For months, Baltimore leaders have been worrying whether there would be enough hotel rooms to handle the city's growing tourist industry. But now that another major downtown hotel project has unexpectedly surfaced, they are worrying that there might be too many rooms.
Yesterday, after the disclosure that New York developer Harvey Schulweis plans to build a 600-room Westin Hotel across from the Inner Harbor without public subsidies, hotel industry analysts warned that a glut of hotel rooms could spell disaster for older, established hotels and the new hotels planned for downtown.
"I would say that the market could comfortably support one convention hotel, two could hurt the market and three would substantially hurt the market," said Robert T. Koger, president of Molinaro Koger, a Virginia-based real estate company that specializes in hotel deals.
A glut of rooms means that hotels would have to fight for the market, industry leaders said.
Koger said that without the convention business, downtown hotels cannot succeed on business from tourists and corporate travelers alone.
"Not in Baltimore could you survive without Convention Center business," he said.
But city leaders say they will continue with their plans to subsidize construction of two downtown hotels, the 750-room Wyndham at Inner Harbor East and the 850-room Grand Hyatt that would connect to the newly expanded Convention Center.
The city is expected to contribute about $110 million in tax breaks, loans and grants for the two hotels.
By 2002, when all three new hotels would be up and running, Baltimore would have about 2,200 more rooms -- an increase of nearly 50 percent over the current number of downtown rooms.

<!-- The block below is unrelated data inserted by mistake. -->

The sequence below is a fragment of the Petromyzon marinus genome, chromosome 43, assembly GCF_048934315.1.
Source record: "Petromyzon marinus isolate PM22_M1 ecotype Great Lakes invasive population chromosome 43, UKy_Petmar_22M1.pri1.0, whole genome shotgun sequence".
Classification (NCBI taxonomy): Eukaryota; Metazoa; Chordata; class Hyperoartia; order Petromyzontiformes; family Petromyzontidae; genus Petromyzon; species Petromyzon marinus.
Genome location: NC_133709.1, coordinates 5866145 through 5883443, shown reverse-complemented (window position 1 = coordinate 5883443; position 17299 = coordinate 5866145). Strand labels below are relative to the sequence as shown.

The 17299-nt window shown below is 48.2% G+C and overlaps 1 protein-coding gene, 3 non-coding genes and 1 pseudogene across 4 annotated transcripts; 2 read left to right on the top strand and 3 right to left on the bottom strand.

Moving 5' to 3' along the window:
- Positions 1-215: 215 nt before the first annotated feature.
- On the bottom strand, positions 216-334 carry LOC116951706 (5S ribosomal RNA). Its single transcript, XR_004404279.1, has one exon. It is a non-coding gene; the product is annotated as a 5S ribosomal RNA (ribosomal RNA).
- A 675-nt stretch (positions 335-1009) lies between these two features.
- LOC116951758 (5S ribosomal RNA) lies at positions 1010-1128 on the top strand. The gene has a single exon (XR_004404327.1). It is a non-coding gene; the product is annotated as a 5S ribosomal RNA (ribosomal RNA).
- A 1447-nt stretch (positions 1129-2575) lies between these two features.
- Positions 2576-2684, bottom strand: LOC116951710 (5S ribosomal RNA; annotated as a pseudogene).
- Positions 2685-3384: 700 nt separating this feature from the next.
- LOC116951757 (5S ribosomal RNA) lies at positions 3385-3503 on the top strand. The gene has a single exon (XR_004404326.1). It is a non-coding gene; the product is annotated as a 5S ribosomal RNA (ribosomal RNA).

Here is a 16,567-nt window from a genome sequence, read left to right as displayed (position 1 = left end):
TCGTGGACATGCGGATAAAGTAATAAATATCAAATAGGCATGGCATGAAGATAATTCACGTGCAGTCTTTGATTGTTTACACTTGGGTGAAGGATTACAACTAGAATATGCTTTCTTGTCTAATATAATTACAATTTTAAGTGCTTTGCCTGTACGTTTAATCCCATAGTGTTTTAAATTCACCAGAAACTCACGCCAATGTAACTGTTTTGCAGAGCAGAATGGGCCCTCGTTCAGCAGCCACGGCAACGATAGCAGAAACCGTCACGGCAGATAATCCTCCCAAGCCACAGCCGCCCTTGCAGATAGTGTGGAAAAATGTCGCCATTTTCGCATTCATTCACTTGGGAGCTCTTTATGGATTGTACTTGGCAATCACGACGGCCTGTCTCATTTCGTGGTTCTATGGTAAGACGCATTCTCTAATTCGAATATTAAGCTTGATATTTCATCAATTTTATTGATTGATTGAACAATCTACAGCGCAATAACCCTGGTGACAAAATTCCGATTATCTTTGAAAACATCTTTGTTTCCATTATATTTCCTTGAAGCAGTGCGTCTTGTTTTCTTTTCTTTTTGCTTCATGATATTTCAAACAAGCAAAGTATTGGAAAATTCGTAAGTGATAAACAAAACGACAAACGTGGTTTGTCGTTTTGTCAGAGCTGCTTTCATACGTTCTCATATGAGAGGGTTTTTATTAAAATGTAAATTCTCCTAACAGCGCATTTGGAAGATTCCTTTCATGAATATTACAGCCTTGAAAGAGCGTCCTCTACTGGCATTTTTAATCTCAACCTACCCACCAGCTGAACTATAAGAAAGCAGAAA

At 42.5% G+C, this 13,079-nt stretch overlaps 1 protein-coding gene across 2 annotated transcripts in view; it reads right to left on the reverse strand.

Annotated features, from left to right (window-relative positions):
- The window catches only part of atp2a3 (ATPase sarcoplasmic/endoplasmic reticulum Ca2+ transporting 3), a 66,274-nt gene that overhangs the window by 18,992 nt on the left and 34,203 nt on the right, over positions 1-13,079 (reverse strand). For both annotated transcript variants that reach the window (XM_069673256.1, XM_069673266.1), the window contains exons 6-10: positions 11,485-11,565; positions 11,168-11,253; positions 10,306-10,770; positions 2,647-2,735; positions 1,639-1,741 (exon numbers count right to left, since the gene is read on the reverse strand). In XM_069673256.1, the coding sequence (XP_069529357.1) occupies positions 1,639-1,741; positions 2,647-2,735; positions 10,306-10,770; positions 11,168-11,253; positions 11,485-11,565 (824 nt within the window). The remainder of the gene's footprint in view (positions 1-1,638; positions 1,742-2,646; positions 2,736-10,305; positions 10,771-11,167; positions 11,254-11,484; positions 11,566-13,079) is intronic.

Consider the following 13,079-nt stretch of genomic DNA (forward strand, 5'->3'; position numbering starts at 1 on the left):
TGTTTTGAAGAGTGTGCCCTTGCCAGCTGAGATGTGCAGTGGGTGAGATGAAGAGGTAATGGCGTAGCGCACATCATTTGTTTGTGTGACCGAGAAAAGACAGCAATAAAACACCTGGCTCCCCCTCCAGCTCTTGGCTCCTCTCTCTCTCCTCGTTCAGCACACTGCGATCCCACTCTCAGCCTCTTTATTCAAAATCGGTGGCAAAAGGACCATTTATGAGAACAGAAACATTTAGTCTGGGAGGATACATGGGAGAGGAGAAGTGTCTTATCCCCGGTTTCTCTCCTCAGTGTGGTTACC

Orioles owner Peter G. Angelos, developer of the Grand Hyatt, said through a business associate that he is undeterred from his plan to build a hotel.
"The recent development is of no relevance to us," said Tom Marudas, a spokesman for Angelos. "The proposed Schulweis hotel is not a convention hotel. Our intention and mission has been and continues to be to provide a convention hotel."
Mayor Kurt L. Schmoke and other city leaders said they doubt that Schulweis can build his Westin without public money. Public subsidies are believed to be needed to keep room rates affordable.
But industry analysts said that because of the country's robust hotel market and economy, subsidies are not needed as much as they were a few years ago. Subsidies for hotels became widely used in the late 1980s when the economy was weak.
"At one time, hotels were almost always exclusively built without public subsidies," Koger said. "Now most developers who are looking to build large hotels that can convince city governments that there is a big economic benefit to the city will attempt to obtain some public subsidy."
If Schulweis can build his hotel without public money and keep the room rates in line with what the city's market can bear, it raises questions about whether the city was wise to offer subsidies to Angelos and John Paterakis Sr., developer of the Wyndham.
M. J. "Jay" Brodie, chief of Baltimore Development Corp., which brokered the hotel deals on behalf of the city, said that Schulweis is short on key details.
For one, Brodie said yesterday, no one knows what the room rate would be. The average rates for the Hyatt and the Wyndham would be between $135 and $145 per night. If the city had not offered to subsidize the developers, the rates would have been about $165 a night -- too high for Baltimore, city leaders said.
"It makes me puzzled that he could reach that price level without any assistance," Brodie said.
Pub Date: 3/04/98